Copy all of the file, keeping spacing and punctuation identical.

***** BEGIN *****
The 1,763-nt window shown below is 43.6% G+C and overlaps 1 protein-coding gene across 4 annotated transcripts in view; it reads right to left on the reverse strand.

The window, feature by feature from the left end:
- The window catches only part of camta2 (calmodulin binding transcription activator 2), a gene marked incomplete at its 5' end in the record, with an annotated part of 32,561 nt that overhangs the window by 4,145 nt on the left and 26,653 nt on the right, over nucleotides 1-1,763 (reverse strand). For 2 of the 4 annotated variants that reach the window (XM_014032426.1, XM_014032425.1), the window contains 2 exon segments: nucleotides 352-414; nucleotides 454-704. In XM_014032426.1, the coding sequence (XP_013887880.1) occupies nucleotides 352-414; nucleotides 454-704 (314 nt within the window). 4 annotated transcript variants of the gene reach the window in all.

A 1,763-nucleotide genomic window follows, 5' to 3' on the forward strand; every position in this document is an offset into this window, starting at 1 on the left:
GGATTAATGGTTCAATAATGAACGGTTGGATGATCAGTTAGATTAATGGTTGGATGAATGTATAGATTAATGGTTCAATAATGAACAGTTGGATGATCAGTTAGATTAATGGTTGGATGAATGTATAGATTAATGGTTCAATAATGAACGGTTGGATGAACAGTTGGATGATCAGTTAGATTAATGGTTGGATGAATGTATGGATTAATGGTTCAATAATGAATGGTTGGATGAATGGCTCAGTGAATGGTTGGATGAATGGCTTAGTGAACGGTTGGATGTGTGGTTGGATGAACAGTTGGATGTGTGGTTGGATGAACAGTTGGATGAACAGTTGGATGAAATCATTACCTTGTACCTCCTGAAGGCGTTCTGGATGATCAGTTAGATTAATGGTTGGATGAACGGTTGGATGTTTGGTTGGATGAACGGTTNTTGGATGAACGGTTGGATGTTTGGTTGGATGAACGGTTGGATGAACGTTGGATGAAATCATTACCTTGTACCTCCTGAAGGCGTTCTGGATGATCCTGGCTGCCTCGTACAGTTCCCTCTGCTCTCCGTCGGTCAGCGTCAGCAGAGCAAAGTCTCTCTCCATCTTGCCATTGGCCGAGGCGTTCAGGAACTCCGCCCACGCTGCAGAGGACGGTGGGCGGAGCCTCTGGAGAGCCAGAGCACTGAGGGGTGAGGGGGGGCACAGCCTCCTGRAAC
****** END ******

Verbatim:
The 1,763-nt window shown below is 43.6% G+C and overlaps 1 protein-coding gene across 4 annotated transcripts in view; it reads right to left on the reverse strand.

The window, feature by feature from the left end:
- The window catches only part of camta2 (calmodulin binding transcription activator 2), a gene marked incomplete at its 5' end in the record, with an annotated part of 32,561 nt that overhangs the window by 4,145 nt on the left and 26,653 nt on the right, over nucleotides 1-1,763 (reverse strand). For 2 of the 4 annotated variants that reach the window (XM_014032426.1, XM_014032425.1), the window contains 2 exon segments: nucleotides 352-414; nucleotides 454-704. In XM_014032426.1, the coding sequence (XP_013887880.1) occupies nucleotides 352-414; nucleotides 454-704 (314 nt within the window). 4 annotated transcript variants of the gene reach the window in all.

A 1,763-nucleotide genomic window follows, 5' to 3' on the forward strand; every position in this document is an offset into this window, starting at 1 on the left:
GGATTAATGGTTCAATAATGAACGGTTGGATGATCAGTTAGATTAATGGTTGGATGAATGTATAGATTAATGGTTCAATAATGAACAGTTGGATGATCAGTTAGATTAATGGTTGGATGAATGTATAGATTAATGGTTCAATAATGAACGGTTGGATGAACAGTTGGATGATCAGTTAGATTAATGGTTGGATGAATGTATGGATTAATGGTTCAATAATGAATGGTTGGATGAATGGCTCAGTGAATGGTTGGATGAATGGCTTAGTGAACGGTTGGATGTGTGGTTGGATGAACAGTTGGATGTGTGGTTGGATGAACAGTTGGATGAACAGTTGGATGAAATCATTACCTTGTACCTCCTGAAGGCGTTCTGGATGATCAGTTAGATTAATGGTTGGATGAACGGTTGGATGTTTGGTTGGATGAACGGTTNTTGGATGAACGGTTGGATGTTTGGTTGGATGAACGGTTGGATGAACGTTGGATGAAATCATTACCTTGTACCTCCTGAAGGCGTTCTGGATGATCCTGGCTGCCTCGTACAGTTCCCTCTGCTCTCCGTCGGTCAGCGTCAGCAGAGCAAAGTCTCTCTCCATCTTGCCATTGGCCGAGGCGTTCAGGAACTCCGCCCACGCTGCAGAGGACGGTGGGCGGAGCCTCTGGAGAGCCAGAGCACTGAGGGGTGAGGGGGGGCACAGCCTCCTGRAAC